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IPFS News Link • Economy - Economics USA

The Rising Tide Which Lifted All the Yachts

• https://www.lewrockwell.com, By David Stockman

As we have  seen,  The  Donald's economic policy  actions and nostrums were  thoroughly wrong-headed and  counterpro- ductive. But   the  opposite  assumption—that market capitalism was  working according to the  texts   penned by  Adam  Smith— was also  dead wrong and  had  been  for decades. Today's bailout- ridden crony capitalism is not  remotely the  real  thing, and  that's especially because free markets can't function efficiently and  pro- ductively when  they  are flooded with  cheap credit printed by the central bank.

The  ill effects  of these  perversions are  legion, but  one  of the most  obnoxious is the  massive  financial windfall to  a tiny  elite of the  wealthy and  a concomitant depletion of the  middle class. Ironically, The Donald was  elected and  heralded by  the  latter, but   his  policies did  absolutely nothing to  change the  system's long-standing windfalls to the rich.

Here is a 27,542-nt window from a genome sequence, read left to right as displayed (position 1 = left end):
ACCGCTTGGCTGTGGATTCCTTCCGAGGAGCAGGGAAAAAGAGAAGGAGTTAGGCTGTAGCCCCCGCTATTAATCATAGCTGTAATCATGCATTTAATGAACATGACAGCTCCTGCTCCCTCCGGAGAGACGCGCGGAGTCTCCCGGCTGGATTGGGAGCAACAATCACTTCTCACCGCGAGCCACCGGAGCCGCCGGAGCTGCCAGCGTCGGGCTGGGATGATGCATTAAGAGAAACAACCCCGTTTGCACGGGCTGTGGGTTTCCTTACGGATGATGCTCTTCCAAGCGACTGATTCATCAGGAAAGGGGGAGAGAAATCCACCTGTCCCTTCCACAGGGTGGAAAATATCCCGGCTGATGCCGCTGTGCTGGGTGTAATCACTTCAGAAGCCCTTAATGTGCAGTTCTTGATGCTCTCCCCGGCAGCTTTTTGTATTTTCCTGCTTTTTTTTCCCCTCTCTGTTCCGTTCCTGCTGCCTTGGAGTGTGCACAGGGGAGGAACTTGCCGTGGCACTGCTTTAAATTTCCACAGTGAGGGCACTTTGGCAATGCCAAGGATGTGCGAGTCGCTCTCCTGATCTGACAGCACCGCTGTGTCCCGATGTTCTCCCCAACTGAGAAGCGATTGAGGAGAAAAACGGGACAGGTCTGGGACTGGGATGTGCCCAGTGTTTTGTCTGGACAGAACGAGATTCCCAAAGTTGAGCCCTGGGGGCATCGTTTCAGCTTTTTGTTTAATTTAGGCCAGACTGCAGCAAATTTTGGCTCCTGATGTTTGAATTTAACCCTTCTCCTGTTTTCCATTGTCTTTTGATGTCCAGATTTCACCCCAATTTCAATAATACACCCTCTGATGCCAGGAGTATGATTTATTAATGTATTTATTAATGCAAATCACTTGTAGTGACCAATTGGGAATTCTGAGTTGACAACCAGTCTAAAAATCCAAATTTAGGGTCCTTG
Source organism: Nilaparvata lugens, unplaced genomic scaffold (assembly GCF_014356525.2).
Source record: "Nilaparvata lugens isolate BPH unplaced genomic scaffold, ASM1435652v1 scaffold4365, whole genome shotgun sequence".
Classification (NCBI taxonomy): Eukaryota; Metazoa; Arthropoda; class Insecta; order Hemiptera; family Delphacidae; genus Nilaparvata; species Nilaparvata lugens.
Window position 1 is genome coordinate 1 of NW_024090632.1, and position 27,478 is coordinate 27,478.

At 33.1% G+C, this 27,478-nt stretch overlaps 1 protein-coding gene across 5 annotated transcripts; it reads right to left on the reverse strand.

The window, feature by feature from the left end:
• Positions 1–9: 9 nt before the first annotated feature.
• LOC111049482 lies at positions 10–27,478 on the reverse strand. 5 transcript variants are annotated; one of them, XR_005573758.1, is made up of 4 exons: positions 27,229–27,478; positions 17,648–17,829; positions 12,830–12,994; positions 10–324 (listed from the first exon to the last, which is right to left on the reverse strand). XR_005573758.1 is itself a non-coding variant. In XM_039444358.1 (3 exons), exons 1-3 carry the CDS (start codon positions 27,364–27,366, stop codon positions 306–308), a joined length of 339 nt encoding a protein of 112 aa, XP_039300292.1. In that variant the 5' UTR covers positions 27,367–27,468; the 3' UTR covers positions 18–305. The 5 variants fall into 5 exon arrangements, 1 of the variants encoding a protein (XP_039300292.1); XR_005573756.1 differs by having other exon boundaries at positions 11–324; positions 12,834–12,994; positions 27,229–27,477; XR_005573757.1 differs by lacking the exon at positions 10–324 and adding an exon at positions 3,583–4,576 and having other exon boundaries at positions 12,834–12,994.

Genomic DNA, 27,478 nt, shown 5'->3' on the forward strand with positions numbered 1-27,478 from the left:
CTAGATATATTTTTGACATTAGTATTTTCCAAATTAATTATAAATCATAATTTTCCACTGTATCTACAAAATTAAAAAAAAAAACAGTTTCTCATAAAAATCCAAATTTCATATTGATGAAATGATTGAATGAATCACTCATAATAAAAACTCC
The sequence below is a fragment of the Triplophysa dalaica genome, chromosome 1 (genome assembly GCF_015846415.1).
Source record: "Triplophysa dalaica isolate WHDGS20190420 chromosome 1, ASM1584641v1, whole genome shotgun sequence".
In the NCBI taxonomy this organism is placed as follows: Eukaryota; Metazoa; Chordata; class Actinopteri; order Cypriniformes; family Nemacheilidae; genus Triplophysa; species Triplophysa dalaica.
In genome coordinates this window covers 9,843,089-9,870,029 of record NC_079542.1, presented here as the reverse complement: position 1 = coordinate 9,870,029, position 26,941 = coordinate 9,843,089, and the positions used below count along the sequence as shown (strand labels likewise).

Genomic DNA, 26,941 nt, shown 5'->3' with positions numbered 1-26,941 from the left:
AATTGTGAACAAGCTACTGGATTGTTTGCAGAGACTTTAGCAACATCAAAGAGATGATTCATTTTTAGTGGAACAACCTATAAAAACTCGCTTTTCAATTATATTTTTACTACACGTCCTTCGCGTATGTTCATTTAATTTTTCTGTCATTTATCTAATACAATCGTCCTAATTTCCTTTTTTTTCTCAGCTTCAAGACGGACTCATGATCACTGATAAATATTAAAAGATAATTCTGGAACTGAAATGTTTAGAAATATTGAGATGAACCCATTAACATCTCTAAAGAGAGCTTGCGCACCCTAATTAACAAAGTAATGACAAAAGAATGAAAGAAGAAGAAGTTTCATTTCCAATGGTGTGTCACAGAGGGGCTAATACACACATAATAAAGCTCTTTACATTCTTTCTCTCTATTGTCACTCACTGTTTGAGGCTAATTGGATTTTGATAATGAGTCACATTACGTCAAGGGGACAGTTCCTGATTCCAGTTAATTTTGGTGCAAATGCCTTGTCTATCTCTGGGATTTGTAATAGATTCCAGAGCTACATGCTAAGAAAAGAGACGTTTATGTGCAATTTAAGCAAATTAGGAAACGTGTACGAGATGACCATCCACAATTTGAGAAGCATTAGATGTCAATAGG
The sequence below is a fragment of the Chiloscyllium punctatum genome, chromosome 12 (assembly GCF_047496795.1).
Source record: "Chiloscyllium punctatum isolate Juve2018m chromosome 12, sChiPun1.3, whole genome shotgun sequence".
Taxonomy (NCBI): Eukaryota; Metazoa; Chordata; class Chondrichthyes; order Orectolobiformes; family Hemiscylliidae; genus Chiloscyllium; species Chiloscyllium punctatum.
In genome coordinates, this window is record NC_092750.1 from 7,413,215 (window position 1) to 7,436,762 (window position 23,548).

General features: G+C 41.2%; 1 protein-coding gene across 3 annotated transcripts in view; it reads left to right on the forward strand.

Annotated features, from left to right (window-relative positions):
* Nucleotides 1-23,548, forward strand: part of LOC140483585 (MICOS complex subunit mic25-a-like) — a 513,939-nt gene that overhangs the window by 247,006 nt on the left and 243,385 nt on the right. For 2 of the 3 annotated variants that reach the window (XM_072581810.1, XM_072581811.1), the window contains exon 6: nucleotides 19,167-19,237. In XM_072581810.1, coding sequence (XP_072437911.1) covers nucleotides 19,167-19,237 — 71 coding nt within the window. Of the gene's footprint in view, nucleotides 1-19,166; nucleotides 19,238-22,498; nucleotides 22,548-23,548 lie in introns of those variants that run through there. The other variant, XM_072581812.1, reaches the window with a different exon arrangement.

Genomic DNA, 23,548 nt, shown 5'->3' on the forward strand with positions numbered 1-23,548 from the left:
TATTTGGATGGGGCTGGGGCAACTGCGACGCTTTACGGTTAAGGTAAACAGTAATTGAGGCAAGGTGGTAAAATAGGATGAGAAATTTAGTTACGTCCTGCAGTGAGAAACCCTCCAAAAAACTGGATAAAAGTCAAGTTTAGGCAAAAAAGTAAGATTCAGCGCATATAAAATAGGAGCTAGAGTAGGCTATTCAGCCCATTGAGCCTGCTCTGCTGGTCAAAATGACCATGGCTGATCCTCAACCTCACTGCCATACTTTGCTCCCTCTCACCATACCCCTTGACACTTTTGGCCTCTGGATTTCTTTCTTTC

Here is but  one of the smoking guns that can be offered in evi- dence. To wit, in 1989 the collective net worth of the top  1 percent of households weighed in at $4.8 trillion, which  was 6.2x the $775 billion net worth of the  bottom 50 percent of households. By Q1 2022, however, those figures were  $45 trillion versus  $3.7 trillion, meaning that the wealth differential was now 12.2x.

In round numbers, therefore, the top  1 percent gained $40 tril- lion of wealth over  that thirty-three-year period compared to  the mere  $3 trillion gain  of the  bottom 50 percent. Stated differently, there are currently 65 million households in  the  bottom 50 per- cent,  which  have  an average net  worth of just  $56,000. This com- pares to  the  1.2  million households in  the  top  1 percent which currently sport an average net worth of $38,000,000.

Needless to say, there is no reason to believe that left to its own devices  free  market capitalism would generate this  680:1 wealth differential per  household. Indeed, three decades ago—and well before the  Fed went  into  money-printing  overdrive—the per household wealth differential between the  top  1 percent and  the bottom 50 percent was barely half of today's level.


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